Rural Resource Guides

Housing Preservation Grants (Section 533)

Housing Preservation Grants (Section 533)


The Rural Housing Service (RHS) is an agency in the U.S. Department of Agriculture (USDA). It operates a broad range of programs that were formerly administered by the Farmers Home Administration to support affordable housing and community development in rural areas. The RHS National Office is located in Washington, D.C., and is responsible for setting policy, developing regulations, and performing oversight. RHS employs a central computerized collection and servicing system called DLOS. RHS loans are both direct (made and serviced by USDA staff) and guaranteed for mortgages extended by others. In the field RHS operations are carried out through the USDA’s Rural Development offices. Rural Development State Offices administer programs in a state or multistate area. The organization of Rural Development offices within a state varies, but typically Area or District Offices supervise Local Offices (also termed county or community development offices) and do the processing and servicing of organizational loans and grants. Local Offices process single family housing applications, assist District Offices with organizational applications and servicing, and provide counseling to applicant families and backup servicing as needed.



The Housing Preservation Grant (HPG) program provides grants to sponsoring organizations for the repair or rehabilitation of low- and very low-income housing. The grants are competitive and are made available in areas where there is a concentration of need.


Those assisted must own very low- or low-income housing, either as homeowners, landlords, or members of a cooperative. Very low income is defined as below 50 percent of the area median income (AMI); low income is between 50 and 80 percent of AMI. Eligible sponsors include state agencies, units of local government, Native American tribes, and nonprofit organizations.


HPG funds received by the sponsors are combined with other programs or funds and used as loans, grants, or subsidies for recipient households based on a plan contained in the sponsor’s application. Funds must be used within a two-year period.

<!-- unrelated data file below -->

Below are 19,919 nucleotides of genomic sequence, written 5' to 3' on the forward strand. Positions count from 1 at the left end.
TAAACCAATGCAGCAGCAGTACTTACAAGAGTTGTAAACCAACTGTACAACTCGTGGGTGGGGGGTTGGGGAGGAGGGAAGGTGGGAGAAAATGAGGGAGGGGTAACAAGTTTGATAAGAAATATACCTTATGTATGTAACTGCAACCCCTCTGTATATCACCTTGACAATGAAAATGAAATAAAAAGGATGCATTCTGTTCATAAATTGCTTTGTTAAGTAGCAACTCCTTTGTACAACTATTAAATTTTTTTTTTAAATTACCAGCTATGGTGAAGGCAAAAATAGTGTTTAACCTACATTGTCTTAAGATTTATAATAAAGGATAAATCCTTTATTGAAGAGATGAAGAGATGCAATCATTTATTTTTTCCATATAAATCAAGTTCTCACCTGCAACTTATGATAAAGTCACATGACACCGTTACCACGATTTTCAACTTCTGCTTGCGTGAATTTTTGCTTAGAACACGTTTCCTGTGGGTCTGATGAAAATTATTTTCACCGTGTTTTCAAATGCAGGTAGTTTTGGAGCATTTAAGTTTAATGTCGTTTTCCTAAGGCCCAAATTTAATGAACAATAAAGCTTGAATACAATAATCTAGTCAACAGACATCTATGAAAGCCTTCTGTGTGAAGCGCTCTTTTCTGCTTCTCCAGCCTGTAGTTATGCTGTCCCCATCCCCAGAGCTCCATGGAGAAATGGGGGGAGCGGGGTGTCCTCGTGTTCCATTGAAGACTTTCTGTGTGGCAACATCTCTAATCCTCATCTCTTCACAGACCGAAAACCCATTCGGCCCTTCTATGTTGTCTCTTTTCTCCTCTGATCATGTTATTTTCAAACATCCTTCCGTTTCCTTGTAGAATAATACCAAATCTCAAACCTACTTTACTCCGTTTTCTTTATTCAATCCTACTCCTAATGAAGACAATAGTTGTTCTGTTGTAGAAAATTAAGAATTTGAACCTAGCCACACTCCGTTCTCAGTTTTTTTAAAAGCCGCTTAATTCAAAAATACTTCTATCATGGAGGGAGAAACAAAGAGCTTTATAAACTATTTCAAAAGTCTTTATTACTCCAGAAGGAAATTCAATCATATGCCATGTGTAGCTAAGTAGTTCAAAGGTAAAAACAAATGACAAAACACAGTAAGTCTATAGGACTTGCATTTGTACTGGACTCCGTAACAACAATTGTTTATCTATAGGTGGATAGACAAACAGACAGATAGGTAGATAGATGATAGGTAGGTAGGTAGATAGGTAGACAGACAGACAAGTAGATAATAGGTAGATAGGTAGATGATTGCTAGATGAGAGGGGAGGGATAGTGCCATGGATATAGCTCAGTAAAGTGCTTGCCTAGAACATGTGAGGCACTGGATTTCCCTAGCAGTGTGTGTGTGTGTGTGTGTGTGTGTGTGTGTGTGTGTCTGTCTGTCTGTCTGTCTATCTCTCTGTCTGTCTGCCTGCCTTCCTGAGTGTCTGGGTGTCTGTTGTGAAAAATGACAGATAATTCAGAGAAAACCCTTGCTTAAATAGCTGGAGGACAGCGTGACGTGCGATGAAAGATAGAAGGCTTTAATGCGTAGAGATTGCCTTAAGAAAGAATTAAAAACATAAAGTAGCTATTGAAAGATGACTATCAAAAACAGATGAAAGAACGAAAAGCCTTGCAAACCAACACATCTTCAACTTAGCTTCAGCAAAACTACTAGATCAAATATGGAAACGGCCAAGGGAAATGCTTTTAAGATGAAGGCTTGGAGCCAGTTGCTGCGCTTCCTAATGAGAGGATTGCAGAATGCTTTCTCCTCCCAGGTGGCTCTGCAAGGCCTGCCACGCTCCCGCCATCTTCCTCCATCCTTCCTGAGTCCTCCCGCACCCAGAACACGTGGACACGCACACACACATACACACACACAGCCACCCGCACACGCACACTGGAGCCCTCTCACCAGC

The property must meet locally accepted development standards or the voluntary model national standards recognized by RHS. The Secretary of Interior’s Standards for Historical Properties apply to historic properties receiving an RHS Housing Preservation Grant.


RHS regulations prohibit mixing owner-occupied preservation with that for rental or cooperative housing, although an organization may submit separate preapplications at the same time. The program may be used on rental properties when landlords agree to maintain the units for low-income use for a minimum of five years.


HPG requests are approved by the State Director.

Basic Instruction

Instruction 1944-N


For additional information on Section 533 and RHS, contact the RHS National Office, 1400 Independence Avenue, S.W., Room 5037S, Washington, DC 20250; 202-720-4323. Contact your Rural Development State Office to find out the location of the Local Office closest to you. (See the “State Offices” Information Sheet for the address and telephone number of your State Office or visit To obtain copies of RHS regulations, contact your Rural Development State offices or write to Rural Development, FC-313, 1520 Market Street, St. Louis, MO 63103. The regulations are also available on-line at

For a complete list of HAC’s publications, on RHS and other topics, click here and for a list of HAC Information Sheets, click here.

This Information Sheet was prepared by the Housing Assistance Council (HAC). The work that provided the basis for this publication was supported by funding from the Ford Foundation and funding under Cooperative Agreement H-5925 CA with the U.S. Department of Housing and Urban Development. The substance and finding of that work are dedicated to the public. HAC is solely responsible for the accuracy of the statements and interpretations contained in this publication and such interpretations do not necessarily reflect the views of the government.